"By the hour?"
Marius wore no cravat, he had on his working-coat, which was destitute of buttons, his shirt was torn along one of the plaits on the bosom.
The driver halted, winked, and held out his left hand to Marius, rubbing his forefinger gently with his thumb.
"What is it?" said Marius.
"Pay in advance," said the coachman.
Marius recollected that he had but sixteen sous about him.
"How much?" he demanded.
"I will pay on my return."
The driver's only reply was to whistle the air of La Palisse and to whip up his horse.
Marius stared at the retreating cabriolet with a bewildered air. For the lack of four and twenty sous, he was losing his joy, his happiness, his love! He had seen, and he was becoming blind again. He reflected bitterly, and it must be confessed, with profound regret, on the five francs which he had bestowed, that very morning, on that miserable girl. If he had had those five francs, he would have been saved, he would have been born again, he would have emerged from the limbo and darkness, he would have made his escape from isolation and spleen, from his widowed state; he might have re-knotted the black thread of his destiny to that beautiful golden thread, which had just floated before his eyes and had broken at the same instant, once more! He returned to his hovel in despair.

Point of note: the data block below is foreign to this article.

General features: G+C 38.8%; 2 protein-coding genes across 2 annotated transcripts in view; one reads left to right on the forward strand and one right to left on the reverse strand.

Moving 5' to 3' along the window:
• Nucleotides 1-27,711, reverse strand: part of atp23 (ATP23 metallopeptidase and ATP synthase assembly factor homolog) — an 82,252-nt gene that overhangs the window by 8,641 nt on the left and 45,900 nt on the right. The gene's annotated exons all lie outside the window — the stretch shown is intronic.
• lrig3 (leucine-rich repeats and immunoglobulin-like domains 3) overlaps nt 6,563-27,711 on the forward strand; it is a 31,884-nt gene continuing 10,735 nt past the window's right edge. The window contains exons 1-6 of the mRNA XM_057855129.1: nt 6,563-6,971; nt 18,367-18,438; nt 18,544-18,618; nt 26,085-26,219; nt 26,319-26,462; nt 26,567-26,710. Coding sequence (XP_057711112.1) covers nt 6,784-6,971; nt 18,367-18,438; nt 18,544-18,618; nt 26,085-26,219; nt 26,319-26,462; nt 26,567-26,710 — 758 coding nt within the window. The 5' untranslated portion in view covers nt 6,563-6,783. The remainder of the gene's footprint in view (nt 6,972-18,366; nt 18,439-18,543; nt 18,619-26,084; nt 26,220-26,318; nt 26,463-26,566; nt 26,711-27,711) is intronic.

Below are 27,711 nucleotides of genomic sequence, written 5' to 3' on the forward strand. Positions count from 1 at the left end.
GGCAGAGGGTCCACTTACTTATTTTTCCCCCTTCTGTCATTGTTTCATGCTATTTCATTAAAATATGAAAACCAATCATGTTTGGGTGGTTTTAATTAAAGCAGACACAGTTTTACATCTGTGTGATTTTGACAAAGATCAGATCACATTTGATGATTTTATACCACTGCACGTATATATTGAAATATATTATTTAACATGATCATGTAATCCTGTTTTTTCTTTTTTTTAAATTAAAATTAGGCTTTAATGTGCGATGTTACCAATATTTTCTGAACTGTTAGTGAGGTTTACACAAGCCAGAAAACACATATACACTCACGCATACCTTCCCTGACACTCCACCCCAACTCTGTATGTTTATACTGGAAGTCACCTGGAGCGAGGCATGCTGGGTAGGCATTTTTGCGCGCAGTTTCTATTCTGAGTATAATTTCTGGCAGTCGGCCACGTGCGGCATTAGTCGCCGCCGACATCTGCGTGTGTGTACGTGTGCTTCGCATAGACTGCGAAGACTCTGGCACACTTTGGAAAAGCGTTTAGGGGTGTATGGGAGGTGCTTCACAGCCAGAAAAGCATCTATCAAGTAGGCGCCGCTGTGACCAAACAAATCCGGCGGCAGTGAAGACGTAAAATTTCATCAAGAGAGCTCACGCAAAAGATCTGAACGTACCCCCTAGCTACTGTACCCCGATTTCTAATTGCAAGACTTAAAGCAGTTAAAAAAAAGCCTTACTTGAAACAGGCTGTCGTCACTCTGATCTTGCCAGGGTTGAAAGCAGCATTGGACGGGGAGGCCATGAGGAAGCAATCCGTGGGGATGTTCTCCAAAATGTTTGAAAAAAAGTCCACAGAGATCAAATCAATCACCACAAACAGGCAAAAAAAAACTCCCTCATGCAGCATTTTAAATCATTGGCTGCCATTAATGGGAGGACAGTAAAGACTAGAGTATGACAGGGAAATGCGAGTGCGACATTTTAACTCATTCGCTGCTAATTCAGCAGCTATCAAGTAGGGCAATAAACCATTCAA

He might have told himself that M. Leblanc had promised to return in the evening, and that all he had to do was to set about the matter more skilfully, so that he might follow him on that occasion; but, in his contemplation, it is doubtful whether he had heard this.
As he was on the point of mounting the staircase, he perceived, on the other side of the boulevard, near the deserted wall skirting the Rue De la Barriere-des-Gobelins, Jondrette, wrapped in the "philanthropist's" great-coat, engaged in conversation with one of those men of disquieting aspect who have been dubbed by common consent, prowlers of the barriers; people of equivocal face, of suspicious monologues, who present the air of having evil minds, and who generally sleep in the daytime, which suggests the supposition that they work by night.
These two men, standing there motionless and in conversation, in the snow which was falling in whirlwinds, formed a group that a policeman would surely have observed, but which Marius hardly noticed.
Still, in spite of his mournful preoccupation, he could not refrain from saying to himself that this prowler of the barriers with whom Jondrette was talking resembled a certain Panchaud, alias Printanier, alias Bigrenaille, whom Courfeyrac had once pointed out to him as a very dangerous nocturnal roamer. This man's name the reader has learned in the preceding book. This Panchaud, alias Printanier, alias Bigrenaille, figured later on in many criminal trials, and became a notorious rascal. He was at that time only a famous rascal. To-day he exists in the state of tradition among ruffians and assassins. He was at the head of a school towards the end of the last reign. And in the evening, at nightfall, at the hour when groups form and talk in whispers, he was discussed at La Force in the Fosse-aux-Lions. One might even, in that prison, precisely at the spot where the sewer which served the unprecedented escape, in broad daylight, of thirty prisoners, in 1843, passes under the culvert, read his name, PANCHAUD, audaciously carved by his own hand on the wall of the sewer, during one of his attempts at flight. In 1832, the police already had their eye on him, but he had not as yet made a serious beginning.